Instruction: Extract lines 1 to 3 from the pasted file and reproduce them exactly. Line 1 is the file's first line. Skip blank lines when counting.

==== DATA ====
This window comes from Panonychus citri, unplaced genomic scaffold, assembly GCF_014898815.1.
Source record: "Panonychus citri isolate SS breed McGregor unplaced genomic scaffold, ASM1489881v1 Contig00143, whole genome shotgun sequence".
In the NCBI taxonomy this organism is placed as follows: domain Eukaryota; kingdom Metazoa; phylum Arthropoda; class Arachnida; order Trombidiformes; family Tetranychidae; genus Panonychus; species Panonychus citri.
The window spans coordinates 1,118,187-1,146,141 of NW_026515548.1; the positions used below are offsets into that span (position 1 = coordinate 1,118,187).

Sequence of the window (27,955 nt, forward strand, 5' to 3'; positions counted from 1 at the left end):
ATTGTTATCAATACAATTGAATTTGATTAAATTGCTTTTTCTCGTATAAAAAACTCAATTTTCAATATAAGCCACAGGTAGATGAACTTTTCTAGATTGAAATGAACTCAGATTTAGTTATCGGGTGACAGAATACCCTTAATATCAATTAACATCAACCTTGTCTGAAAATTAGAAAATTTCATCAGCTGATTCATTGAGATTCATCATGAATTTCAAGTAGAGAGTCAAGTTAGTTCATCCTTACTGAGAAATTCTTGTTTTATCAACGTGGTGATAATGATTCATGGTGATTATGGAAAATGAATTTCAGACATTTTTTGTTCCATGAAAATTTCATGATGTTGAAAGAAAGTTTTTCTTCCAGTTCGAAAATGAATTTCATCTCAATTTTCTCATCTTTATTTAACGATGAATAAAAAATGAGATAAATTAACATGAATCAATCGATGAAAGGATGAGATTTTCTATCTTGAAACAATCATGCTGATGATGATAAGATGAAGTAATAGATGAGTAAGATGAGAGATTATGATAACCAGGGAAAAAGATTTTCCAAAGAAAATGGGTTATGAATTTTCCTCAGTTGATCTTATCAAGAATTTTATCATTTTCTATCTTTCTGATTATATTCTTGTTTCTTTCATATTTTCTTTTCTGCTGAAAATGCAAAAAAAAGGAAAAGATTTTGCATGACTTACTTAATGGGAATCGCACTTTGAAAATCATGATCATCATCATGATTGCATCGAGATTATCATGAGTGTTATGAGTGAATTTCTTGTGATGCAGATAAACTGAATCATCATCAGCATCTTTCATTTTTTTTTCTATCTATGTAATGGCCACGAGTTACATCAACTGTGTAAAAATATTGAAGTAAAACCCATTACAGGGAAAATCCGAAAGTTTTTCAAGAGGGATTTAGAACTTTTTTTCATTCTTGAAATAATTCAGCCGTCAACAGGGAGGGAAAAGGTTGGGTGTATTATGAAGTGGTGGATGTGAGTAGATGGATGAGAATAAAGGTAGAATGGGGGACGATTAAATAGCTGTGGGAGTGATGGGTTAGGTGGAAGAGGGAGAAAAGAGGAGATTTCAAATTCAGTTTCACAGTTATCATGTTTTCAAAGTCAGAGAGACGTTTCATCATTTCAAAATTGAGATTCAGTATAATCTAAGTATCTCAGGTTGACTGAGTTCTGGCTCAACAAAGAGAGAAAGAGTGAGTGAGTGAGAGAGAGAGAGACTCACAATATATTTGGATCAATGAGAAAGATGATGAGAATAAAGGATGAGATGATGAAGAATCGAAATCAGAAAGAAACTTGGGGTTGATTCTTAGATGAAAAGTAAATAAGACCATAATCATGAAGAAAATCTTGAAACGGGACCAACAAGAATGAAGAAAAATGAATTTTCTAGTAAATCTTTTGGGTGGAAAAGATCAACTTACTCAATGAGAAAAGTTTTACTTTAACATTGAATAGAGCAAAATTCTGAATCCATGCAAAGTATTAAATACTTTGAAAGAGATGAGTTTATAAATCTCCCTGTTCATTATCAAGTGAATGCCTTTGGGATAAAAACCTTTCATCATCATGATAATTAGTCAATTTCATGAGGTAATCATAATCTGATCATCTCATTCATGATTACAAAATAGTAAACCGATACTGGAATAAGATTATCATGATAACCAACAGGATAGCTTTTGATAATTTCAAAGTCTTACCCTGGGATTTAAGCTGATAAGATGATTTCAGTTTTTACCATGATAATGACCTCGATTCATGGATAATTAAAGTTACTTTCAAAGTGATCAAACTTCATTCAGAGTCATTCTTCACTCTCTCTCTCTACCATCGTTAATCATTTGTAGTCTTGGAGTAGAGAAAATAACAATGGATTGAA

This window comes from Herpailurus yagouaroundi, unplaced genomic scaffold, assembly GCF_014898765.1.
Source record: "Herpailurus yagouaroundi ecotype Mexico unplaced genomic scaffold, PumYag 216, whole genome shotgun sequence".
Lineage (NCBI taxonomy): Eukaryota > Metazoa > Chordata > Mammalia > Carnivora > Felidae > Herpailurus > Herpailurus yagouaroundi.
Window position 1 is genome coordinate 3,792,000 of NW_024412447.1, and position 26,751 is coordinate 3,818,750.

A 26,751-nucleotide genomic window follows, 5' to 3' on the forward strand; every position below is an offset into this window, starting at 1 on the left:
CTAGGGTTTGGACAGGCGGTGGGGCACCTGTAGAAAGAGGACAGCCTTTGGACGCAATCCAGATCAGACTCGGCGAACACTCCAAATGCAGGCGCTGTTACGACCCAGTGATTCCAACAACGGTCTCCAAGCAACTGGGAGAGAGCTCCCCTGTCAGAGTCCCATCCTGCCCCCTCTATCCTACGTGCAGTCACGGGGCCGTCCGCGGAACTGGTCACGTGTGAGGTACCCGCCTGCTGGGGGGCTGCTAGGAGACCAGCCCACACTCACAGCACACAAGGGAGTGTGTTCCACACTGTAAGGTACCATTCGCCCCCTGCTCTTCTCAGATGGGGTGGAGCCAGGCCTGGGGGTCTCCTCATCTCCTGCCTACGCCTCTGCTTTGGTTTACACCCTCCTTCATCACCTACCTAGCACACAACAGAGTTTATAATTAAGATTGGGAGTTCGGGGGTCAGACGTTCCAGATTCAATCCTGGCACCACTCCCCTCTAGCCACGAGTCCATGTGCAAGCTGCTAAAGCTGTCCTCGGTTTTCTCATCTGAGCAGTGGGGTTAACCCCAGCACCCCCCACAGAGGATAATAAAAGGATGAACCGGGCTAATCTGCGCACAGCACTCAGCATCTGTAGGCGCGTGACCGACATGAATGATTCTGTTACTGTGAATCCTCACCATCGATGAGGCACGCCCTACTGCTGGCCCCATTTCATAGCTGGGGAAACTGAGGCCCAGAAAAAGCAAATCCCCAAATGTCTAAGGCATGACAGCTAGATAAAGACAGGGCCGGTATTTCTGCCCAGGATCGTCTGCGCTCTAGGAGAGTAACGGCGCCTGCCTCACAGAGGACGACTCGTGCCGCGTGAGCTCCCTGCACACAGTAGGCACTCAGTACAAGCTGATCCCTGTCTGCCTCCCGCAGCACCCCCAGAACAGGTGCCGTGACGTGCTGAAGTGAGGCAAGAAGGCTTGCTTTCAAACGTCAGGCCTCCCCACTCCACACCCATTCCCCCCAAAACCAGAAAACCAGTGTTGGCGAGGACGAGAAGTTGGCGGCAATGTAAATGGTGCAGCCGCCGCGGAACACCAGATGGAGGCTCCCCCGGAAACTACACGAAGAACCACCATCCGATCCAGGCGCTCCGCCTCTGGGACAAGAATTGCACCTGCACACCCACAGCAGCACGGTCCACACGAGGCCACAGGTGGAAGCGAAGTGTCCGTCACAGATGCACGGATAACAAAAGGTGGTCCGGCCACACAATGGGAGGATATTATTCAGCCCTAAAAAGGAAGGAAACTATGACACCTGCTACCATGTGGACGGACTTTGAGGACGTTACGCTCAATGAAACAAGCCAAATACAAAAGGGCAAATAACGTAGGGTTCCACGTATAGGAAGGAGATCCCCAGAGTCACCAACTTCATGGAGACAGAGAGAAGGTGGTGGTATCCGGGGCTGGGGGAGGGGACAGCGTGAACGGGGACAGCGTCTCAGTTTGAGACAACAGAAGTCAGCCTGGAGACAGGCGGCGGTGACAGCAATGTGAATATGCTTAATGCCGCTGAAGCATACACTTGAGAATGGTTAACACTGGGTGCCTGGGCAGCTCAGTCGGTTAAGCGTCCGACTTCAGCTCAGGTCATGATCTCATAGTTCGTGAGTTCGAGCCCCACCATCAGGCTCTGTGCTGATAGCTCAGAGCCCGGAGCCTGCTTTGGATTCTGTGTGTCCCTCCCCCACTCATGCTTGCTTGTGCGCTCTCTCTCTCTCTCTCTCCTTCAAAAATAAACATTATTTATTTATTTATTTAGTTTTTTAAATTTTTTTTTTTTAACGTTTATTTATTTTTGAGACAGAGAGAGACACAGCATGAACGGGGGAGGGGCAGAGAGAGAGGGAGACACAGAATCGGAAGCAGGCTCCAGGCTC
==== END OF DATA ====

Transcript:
This window comes from Panonychus citri, unplaced genomic scaffold, assembly GCF_014898815.1.
Source record: "Panonychus citri isolate SS breed McGregor unplaced genomic scaffold, ASM1489881v1 Contig00143, whole genome shotgun sequence".
In the NCBI taxonomy this organism is placed as follows: domain Eukaryota; kingdom Metazoa; phylum Arthropoda; class Arachnida; order Trombidiformes; family Tetranychidae; genus Panonychus; species Panonychus citri.